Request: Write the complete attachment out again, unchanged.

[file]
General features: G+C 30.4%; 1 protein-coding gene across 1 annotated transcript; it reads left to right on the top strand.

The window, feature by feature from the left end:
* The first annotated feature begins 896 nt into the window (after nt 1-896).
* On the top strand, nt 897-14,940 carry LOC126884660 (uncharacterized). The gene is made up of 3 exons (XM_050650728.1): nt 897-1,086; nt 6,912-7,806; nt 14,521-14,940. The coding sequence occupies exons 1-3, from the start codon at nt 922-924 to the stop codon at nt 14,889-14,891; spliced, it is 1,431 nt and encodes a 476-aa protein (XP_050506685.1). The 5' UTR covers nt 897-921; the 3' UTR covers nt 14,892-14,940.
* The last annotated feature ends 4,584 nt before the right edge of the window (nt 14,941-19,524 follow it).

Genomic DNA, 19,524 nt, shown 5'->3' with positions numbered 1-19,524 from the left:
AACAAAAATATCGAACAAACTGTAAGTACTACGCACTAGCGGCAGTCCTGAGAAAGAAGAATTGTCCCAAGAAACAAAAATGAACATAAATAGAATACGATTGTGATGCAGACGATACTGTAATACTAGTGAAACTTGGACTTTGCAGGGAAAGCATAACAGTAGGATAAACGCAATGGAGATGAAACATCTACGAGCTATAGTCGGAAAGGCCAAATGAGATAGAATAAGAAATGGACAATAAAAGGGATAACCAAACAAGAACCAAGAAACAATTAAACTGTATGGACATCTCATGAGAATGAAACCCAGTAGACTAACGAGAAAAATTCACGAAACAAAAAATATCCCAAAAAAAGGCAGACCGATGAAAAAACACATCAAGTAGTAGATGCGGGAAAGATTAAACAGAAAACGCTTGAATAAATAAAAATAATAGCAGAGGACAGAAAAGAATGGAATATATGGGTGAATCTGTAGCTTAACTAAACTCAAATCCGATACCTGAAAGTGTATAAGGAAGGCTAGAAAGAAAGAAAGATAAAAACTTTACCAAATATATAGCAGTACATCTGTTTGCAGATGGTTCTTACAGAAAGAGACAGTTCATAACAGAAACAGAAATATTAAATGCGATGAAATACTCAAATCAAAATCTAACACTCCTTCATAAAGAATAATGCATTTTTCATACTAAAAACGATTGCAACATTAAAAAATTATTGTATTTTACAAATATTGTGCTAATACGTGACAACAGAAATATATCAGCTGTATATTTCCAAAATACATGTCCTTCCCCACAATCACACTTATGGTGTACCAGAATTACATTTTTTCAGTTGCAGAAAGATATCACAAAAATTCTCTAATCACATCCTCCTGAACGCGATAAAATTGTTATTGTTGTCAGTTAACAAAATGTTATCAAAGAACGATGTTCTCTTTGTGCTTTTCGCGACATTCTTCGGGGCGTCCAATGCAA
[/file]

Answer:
General features: G+C 30.4%; 1 protein-coding gene across 1 annotated transcript; it reads left to right on the top strand.

The window, feature by feature from the left end:
* The first annotated feature begins 896 nt into the window (after nt 1-896).
* On the top strand, nt 897-14,940 carry LOC126884660 (uncharacterized). The gene is made up of 3 exons (XM_050650728.1): nt 897-1,086; nt 6,912-7,806; nt 14,521-14,940. The coding sequence occupies exons 1-3, from the start codon at nt 922-924 to the stop codon at nt 14,889-14,891; spliced, it is 1,431 nt and encodes a 476-aa protein (XP_050506685.1). The 5' UTR covers nt 897-921; the 3' UTR covers nt 14,892-14,940.
* The last annotated feature ends 4,584 nt before the right edge of the window (nt 14,941-19,524 follow it).

Genomic DNA, 19,524 nt, shown 5'->3' with positions numbered 1-19,524 from the left:
AACAAAAATATCGAACAAACTGTAAGTACTACGCACTAGCGGCAGTCCTGAGAAAGAAGAATTGTCCCAAGAAACAAAAATGAACATAAATAGAATACGATTGTGATGCAGACGATACTGTAATACTAGTGAAACTTGGACTTTGCAGGGAAAGCATAACAGTAGGATAAACGCAATGGAGATGAAACATCTACGAGCTATAGTCGGAAAGGCCAAATGAGATAGAATAAGAAATGGACAATAAAAGGGATAACCAAACAAGAACCAAGAAACAATTAAACTGTATGGACATCTCATGAGAATGAAACCCAGTAGACTAACGAGAAAAATTCACGAAACAAAAAATATCCCAAAAAAAGGCAGACCGATGAAAAAACACATCAAGTAGTAGATGCGGGAAAGATTAAACAGAAAACGCTTGAATAAATAAAAATAATAGCAGAGGACAGAAAAGAATGGAATATATGGGTGAATCTGTAGCTTAACTAAACTCAAATCCGATACCTGAAAGTGTATAAGGAAGGCTAGAAAGAAAGAAAGATAAAAACTTTACCAAATATATAGCAGTACATCTGTTTGCAGATGGTTCTTACAGAAAGAGACAGTTCATAACAGAAACAGAAATATTAAATGCGATGAAATACTCAAATCAAAATCTAACACTCCTTCATAAAGAATAATGCATTTTTCATACTAAAAACGATTGCAACATTAAAAAATTATTGTATTTTACAAATATTGTGCTAATACGTGACAACAGAAATATATCAGCTGTATATTTCCAAAATACATGTCCTTCCCCACAATCACACTTATGGTGTACCAGAATTACATTTTTTCAGTTGCAGAAAGATATCACAAAAATTCTCTAATCACATCCTCCTGAACGCGATAAAATTGTTATTGTTGTCAGTTAACAAAATGTTATCAAAGAACGATGTTCTCTTTGTGCTTTTCGCGACATTCTTCGGGGCGTCCAATGCAA